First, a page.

Here’s my (uninformed) two cents, since they absolutely should make this corridor happen one way or the other: pursue the eastern corridor. Split the cost with GoTriangle for double-tracking the H-Line; that needs to be done anyway, might as well get FAMPO to chip in. Build it out, establish a ridership base, and start working on NS/VF line upgrades. If we do a good enough job with TOD and what would, by then, be three commuter lines into Raleigh (GoTriangle, S-Line, Ral-Fay), public perception will have shifted in favor of transit for this region (and I’ll be, like, fifty lol). That shift gives you permission to just start overhauling every single line in the Triangle area, and suddenly Fuquay and Lillington have frequent all-day rail service. I cite Denver’s rapid (by US standards) regional rail expansion as an example.

That’s my pipe dream. I might be dead by the time it’s fully realized, but maybe future generations can enjoy it.

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If it helps at all, some of the rail improvements that they’re proposing (and should’ve factored into cost estimates) for the eastern option involves making them fully double-track. The report has this map of current and proposed track features; notice how only the eastern approach will end up being fully double-track:

The report included a comparison of benefits and concerns for both eastern and western fronts concerning how to operate trains and what features stations must have. I felt like the eastern option had fewer pain points, too, but it also depends on majorly redoing a rail track crossing in downtown Selma that costs more than $10M.

The paper suggested two options: a cheaper one where a short line of tracks are built where trains could stop and switch directions (this involves train operators moving back and forth within the train, so it’ll take longer and look kind of silly), and a more expensive option that looks like something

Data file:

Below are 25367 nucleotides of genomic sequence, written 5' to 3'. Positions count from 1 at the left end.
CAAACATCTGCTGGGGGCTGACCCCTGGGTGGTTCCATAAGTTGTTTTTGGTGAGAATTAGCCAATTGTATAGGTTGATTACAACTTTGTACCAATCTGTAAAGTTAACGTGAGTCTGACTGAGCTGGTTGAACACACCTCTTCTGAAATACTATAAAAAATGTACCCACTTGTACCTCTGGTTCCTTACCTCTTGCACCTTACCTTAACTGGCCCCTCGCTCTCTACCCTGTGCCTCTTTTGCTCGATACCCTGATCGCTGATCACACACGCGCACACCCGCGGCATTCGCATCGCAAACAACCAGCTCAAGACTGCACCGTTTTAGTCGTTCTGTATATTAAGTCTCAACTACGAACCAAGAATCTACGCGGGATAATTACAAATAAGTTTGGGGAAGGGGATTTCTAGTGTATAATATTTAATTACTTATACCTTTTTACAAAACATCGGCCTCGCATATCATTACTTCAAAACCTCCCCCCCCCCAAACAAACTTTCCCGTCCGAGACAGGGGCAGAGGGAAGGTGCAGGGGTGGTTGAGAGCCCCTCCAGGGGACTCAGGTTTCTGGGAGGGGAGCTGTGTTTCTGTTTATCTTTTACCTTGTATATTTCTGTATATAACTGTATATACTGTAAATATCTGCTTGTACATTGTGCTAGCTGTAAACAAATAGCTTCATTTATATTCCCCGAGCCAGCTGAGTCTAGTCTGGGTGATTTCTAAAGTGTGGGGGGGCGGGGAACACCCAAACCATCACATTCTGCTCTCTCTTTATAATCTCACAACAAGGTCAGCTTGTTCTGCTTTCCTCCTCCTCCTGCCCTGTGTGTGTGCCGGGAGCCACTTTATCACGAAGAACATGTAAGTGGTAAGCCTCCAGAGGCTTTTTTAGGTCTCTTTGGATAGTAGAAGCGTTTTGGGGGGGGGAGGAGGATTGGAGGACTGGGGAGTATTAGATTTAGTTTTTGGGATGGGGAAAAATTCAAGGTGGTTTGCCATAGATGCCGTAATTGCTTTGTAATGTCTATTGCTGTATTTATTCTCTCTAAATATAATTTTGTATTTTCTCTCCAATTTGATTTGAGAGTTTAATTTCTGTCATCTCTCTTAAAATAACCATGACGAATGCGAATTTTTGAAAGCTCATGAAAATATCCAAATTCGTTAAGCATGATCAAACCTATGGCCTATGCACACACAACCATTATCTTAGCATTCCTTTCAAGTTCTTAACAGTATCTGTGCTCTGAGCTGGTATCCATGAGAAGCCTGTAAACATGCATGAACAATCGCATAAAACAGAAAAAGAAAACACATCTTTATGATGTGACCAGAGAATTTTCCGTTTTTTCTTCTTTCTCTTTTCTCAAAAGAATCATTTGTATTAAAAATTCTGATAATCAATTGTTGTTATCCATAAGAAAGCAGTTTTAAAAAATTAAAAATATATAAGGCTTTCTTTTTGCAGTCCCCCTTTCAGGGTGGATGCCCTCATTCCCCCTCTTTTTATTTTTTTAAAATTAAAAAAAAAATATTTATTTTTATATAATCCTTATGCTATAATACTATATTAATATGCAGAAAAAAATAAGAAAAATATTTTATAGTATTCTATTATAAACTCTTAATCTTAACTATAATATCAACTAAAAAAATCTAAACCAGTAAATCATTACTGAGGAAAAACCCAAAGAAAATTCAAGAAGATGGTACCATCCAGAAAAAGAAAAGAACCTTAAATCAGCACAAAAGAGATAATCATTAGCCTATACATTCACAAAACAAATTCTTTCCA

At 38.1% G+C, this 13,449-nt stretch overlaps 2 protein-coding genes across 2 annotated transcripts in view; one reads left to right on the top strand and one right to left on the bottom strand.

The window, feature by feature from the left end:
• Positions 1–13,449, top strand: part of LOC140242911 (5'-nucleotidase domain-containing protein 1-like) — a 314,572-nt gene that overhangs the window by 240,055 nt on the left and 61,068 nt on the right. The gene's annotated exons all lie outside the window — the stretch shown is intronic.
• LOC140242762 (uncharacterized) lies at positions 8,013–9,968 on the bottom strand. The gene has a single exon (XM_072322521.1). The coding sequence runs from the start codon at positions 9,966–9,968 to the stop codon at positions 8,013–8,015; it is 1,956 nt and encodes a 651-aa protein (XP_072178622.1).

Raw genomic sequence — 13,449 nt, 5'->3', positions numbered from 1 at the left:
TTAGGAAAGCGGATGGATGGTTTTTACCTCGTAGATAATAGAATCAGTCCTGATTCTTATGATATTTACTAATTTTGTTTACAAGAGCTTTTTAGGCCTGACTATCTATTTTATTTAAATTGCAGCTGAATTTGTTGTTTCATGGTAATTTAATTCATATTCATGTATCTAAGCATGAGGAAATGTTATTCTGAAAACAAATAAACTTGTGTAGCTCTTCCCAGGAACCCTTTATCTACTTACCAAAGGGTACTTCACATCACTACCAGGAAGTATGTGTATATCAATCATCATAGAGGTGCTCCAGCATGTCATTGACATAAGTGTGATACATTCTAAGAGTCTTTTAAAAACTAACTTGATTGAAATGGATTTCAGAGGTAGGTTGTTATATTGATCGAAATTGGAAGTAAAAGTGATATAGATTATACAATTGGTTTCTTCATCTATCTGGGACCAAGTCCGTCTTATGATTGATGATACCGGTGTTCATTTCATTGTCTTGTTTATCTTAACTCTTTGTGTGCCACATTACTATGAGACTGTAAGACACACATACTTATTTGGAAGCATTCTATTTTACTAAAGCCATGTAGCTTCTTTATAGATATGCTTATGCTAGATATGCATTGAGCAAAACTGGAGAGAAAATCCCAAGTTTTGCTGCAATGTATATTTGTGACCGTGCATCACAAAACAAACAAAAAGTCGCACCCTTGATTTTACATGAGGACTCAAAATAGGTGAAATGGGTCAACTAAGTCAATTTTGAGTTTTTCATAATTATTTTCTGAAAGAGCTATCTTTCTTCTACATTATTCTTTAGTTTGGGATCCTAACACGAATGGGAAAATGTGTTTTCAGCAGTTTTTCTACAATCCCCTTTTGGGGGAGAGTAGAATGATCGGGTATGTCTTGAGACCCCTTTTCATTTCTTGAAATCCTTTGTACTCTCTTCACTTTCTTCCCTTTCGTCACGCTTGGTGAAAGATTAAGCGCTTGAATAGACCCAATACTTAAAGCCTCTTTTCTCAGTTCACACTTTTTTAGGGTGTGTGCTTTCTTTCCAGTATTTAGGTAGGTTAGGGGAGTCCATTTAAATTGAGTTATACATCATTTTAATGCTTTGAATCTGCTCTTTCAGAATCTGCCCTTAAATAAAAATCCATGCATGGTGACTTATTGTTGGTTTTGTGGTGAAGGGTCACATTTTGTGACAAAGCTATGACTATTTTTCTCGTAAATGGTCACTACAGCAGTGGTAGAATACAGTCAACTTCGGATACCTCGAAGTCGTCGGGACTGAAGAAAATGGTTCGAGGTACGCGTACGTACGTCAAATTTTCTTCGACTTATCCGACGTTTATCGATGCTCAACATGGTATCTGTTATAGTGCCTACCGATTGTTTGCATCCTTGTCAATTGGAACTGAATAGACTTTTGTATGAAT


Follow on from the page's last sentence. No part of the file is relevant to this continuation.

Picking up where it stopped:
@orulz thought of a while back:

Also, regardless of whether we pick the eastern or western routes, we’d still have to make major station improvements in Fayetteville as well as storage yards outside of Raleigh. Still, train maneuvers in Fayetteville would also be simpler with the eastern option.

The TBJ journalist didn’t do the math right, though, since it seems like they only looked at one of several things they’d need to build. Here are the numbers I read and summed; the cheaper item is bolded:

Needed infrastructure Western Eastern
Fayetteville station upgrades $10.1M $10.1M
Total station upgrades specific to each route $29.7M $19.4M
Total track upgrades specific to each route $100.9M $174.8M
Rolling stock (intercity rail) $27.5M $27.5M
TOTAL capital cost (super rough estimate) $168.2M $231.8M

Is the worse service on the western line worth it because it’s cheaper to build? Sadly, that’s hard to say with the data we have now. I don’t trust this study’s ridership forecast because their prediction model might not reflect the services or passengers we’ll truly see. It’s based on Amtrak’s past services where trains run 4 times a day.

I hope this project happens, too, even if it means I’m old and senile by the time it’s running. But I’d like it to be done based on sound math and economics, and we’ll need to see Phase 2 of this study before we can say one or the other :confused:

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I say the east route because the Raleigh to Fuquay-Varina corridor could be part of a rapid transit rail system, like a metro due to future density in this region.

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That’s an interesting idea, assuming you meant west route. Maybe they could do something like the Sprinter, a peculiar little line that runs from Oceanside to Escondido. It operates kind of like light rail, but shares the ROW with freight and runs with small DMUs. Service runs every thirty minutes, so it’s not quite light rail, not quite commuter rail. San Bernardino’s Arrow, which is expected to open before summer, will run a similar operation.

Lots of opportunities for TOD on that route too (for now). The biggest problem, of course, would be that Norfolk Southern owns the line, and they… do not play nice. Ever.